Mr Healy explained that, at the time, a customer did not have to supply details when making a pre-pay purchase. This has changed now, he said.
Earlier, the court heard that Elaine O’Hara showed signs of a passive death wish in the weeks before she disappeared.
The trial heard that the alleged victim told staff at a psychiatric hospital 15 days earlier that she wished she wouldn’t wake up.
The trial also heard that Ms O’Hara told staff at St Edmundsbury Hospital in Lucan, Co Dublin, that she thought of ripping her own arms out – and had thoughts of suicide.
Matt Murphy, a retired consultant psychiatrist at St Edmundsbury Hospital, told the court he had been caring for Ms O’Hara since 2007, but that she had first been seen by the now deceased Professor Anthony Clare in August 1992.
He believed she was suffering from a personality disorder. She had first presented to Professor Clare in August 1992 with persistent, obsessional thoughts and fantasies.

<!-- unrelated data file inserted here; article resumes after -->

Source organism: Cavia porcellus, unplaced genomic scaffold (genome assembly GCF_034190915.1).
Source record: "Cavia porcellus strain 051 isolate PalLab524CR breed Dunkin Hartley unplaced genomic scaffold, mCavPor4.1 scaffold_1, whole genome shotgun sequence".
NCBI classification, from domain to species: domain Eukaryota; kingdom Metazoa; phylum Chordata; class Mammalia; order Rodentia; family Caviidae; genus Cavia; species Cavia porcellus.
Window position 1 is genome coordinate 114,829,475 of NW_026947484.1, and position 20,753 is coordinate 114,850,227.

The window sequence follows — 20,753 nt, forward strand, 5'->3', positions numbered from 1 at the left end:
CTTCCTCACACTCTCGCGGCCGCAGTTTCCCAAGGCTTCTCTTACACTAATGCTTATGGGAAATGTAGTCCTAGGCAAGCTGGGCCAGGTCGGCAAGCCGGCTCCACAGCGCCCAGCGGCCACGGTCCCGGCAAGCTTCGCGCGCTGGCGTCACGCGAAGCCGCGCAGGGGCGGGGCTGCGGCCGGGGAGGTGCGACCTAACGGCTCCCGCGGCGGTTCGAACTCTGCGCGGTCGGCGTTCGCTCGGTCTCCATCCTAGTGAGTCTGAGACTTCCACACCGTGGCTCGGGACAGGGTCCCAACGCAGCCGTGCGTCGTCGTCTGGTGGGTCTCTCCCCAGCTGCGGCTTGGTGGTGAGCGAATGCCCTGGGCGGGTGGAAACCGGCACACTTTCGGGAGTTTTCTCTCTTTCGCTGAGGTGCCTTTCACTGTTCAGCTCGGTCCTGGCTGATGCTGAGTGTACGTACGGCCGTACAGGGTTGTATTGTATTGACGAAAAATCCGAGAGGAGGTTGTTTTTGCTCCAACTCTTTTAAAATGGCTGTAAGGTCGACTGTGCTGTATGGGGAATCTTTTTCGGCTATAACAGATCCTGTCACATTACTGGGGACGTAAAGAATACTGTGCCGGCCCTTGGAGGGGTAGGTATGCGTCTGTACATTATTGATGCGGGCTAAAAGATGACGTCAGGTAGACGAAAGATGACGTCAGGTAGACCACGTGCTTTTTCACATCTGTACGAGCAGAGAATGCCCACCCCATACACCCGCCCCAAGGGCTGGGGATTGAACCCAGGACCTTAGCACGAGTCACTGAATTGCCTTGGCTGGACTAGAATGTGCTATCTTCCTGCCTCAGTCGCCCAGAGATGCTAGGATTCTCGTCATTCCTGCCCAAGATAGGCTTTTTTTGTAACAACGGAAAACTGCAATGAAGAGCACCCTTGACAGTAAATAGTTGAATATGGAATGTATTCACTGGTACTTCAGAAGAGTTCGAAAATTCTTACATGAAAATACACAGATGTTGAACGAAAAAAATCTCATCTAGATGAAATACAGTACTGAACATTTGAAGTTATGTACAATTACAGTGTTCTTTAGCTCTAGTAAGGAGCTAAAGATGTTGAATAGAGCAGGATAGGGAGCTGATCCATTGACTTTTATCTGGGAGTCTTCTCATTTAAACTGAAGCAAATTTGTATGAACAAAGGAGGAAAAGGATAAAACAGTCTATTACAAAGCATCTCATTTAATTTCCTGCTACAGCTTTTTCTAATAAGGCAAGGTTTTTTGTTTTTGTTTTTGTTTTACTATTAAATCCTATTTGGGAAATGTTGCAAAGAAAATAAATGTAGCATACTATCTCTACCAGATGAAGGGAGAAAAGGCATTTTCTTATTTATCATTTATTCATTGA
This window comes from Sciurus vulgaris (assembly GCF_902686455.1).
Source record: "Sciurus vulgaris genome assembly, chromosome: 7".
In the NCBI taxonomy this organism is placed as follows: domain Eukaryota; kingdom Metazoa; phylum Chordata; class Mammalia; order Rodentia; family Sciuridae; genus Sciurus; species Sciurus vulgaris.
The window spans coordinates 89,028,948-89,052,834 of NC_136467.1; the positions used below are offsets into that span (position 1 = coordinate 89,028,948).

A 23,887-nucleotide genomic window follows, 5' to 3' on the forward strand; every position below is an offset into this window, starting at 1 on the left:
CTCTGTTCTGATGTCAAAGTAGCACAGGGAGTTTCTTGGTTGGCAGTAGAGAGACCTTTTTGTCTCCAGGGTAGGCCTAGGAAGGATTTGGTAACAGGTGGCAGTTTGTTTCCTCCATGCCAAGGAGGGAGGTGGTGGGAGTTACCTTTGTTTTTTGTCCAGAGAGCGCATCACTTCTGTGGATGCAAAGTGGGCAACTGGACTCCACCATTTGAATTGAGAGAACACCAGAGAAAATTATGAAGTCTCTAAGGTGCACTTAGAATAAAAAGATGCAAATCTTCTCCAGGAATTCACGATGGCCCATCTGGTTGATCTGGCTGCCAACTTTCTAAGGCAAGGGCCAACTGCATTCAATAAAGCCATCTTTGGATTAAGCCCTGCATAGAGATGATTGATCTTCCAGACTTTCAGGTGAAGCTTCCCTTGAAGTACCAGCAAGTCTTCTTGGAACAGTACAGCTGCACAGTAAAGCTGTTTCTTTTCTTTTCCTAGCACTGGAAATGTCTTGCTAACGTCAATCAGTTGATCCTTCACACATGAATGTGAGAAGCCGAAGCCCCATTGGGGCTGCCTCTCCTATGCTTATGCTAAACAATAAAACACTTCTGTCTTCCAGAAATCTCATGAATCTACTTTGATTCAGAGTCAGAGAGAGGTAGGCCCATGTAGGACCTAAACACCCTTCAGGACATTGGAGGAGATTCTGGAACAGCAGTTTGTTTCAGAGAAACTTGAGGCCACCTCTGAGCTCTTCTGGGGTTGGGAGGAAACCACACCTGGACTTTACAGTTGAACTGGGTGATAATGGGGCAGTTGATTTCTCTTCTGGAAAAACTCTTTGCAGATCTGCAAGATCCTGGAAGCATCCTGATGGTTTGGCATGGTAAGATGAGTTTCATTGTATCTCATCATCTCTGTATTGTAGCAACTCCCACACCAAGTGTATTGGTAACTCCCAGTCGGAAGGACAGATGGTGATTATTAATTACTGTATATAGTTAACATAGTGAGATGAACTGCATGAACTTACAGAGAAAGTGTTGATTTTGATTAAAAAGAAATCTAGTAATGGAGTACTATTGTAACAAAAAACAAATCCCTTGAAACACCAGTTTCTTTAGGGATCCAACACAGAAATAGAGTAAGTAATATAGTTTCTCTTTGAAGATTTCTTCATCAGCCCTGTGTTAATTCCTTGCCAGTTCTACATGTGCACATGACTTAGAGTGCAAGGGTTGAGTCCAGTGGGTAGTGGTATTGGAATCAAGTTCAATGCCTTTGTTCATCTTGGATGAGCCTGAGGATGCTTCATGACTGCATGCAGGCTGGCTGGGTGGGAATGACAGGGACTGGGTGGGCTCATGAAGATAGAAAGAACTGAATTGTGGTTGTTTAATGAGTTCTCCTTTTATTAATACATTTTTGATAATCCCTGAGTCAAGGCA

She had been getting these thoughts from the age of the 12 and said she had a play in her head.
‘I think the diagnosis we’d all have concurred with would have been borderline personality disorder,’ he said, explaining that this illness involved extremely low self-esteem, feeling worthless and valueless.
However, the witness said that there were also indications of harm being inflicted by others in a context where she participated. He described this as masochistic behaviour.
She had reported from April 2008 that she had told the man in question that she wanted to desist from the practice. By February 2009 she reported that it had stopped, but that she felt like contacting the man again.
In July 2011, she reported that she’d been pregnant but that she had lost the baby at four or five weeks.
Dr Murphy said that by 2012 she was on a reduced dose of medication and was receiving cognitive behavioural therapy.
‘I would have thought she was doing pretty well,’ he said. ‘Particularly in the last year of her life, there was a significant improvement.’
He said he could see distinct progress in her that year.
However, she phoned the hospital in July 2012 to say she felt depressed and was thinking about suicide.
The report also said she had ‘anhedonism’, which he said was an inability to enjoy life.